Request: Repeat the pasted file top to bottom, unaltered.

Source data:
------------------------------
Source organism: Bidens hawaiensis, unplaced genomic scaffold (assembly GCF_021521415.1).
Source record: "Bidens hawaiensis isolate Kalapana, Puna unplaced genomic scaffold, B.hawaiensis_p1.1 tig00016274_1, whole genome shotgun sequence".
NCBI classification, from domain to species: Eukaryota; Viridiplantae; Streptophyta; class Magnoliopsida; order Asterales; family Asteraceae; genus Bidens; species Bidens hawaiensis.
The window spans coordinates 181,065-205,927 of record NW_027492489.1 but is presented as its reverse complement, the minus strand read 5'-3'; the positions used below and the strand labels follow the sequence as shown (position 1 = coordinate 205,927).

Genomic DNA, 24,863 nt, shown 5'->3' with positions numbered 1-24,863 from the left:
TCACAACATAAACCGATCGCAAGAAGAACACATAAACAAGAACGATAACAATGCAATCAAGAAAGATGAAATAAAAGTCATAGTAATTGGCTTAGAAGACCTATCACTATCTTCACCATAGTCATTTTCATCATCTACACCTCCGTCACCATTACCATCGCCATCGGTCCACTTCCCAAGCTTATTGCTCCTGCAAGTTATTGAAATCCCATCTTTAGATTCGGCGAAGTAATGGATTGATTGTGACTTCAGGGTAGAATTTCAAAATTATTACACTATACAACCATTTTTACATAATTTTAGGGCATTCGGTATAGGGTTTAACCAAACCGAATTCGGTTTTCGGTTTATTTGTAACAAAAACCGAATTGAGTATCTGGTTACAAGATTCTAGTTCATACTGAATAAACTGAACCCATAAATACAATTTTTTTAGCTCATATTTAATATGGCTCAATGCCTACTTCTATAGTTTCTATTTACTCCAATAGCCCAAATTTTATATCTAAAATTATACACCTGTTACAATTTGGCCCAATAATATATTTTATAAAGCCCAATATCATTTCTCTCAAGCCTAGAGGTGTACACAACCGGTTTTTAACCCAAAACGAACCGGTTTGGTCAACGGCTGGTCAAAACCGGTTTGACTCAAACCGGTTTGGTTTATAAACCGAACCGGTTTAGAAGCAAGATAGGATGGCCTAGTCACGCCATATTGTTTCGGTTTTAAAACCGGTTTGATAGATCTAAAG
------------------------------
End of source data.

Source organism: Bidens hawaiensis, unplaced genomic scaffold (assembly GCF_021521415.1).
Source record: "Bidens hawaiensis isolate Kalapana, Puna unplaced genomic scaffold, B.hawaiensis_p1.1 tig00016274_1, whole genome shotgun sequence".
NCBI classification, from domain to species: Eukaryota; Viridiplantae; Streptophyta; class Magnoliopsida; order Asterales; family Asteraceae; genus Bidens; species Bidens hawaiensis.
The window spans coordinates 181,065-205,927 of record NW_027492489.1 but is presented as its reverse complement, the minus strand read 5'-3'; the positions used below and the strand labels follow the sequence as shown (position 1 = coordinate 205,927).

Genomic DNA, 24,863 nt, shown 5'->3' with positions numbered 1-24,863 from the left:
TCACAACATAAACCGATCGCAAGAAGAACACATAAACAAGAACGATAACAATGCAATCAAGAAAGATGAAATAAAAGTCATAGTAATTGGCTTAGAAGACCTATCACTATCTTCACCATAGTCATTTTCATCATCTACACCTCCGTCACCATTACCATCGCCATCGGTCCACTTCCCAAGCTTATTGCTCCTGCAAGTTATTGAAATCCCATCTTTAGATTCGGCGAAGTAATGGATTGATTGTGACTTCAGGGTAGAATTTCAAAATTATTACACTATACAACCATTTTTACATAATTTTAGGGCATTCGGTATAGGGTTTAACCAAACCGAATTCGGTTTTCGGTTTATTTGTAACAAAAACCGAATTGAGTATCTGGTTACAAGATTCTAGTTCATACTGAATAAACTGAACCCATAAATACAATTTTTTTAGCTCATATTTAATATGGCTCAATGCCTACTTCTATAGTTTCTATTTACTCCAATAGCCCAAATTTTATATCTAAAATTATACACCTGTTACAATTTGGCCCAATAATATATTTTATAAAGCCCAATATCATTTCTCTCAAGCCTAGAGGTGTACACAACCGGTTTTTAACCCAAAACGAACCGGTTTGGTCAACGGCTGGTCAAAACCGGTTTGACTCAAACCGGTTTGGTTTATAAACCGAACCGGTTTAGAAGCAAGATAGGATGGCCTAGTCACGCCATATTGTTTCGGTTTTAAAACCGGTTTGATAGATCTAAAG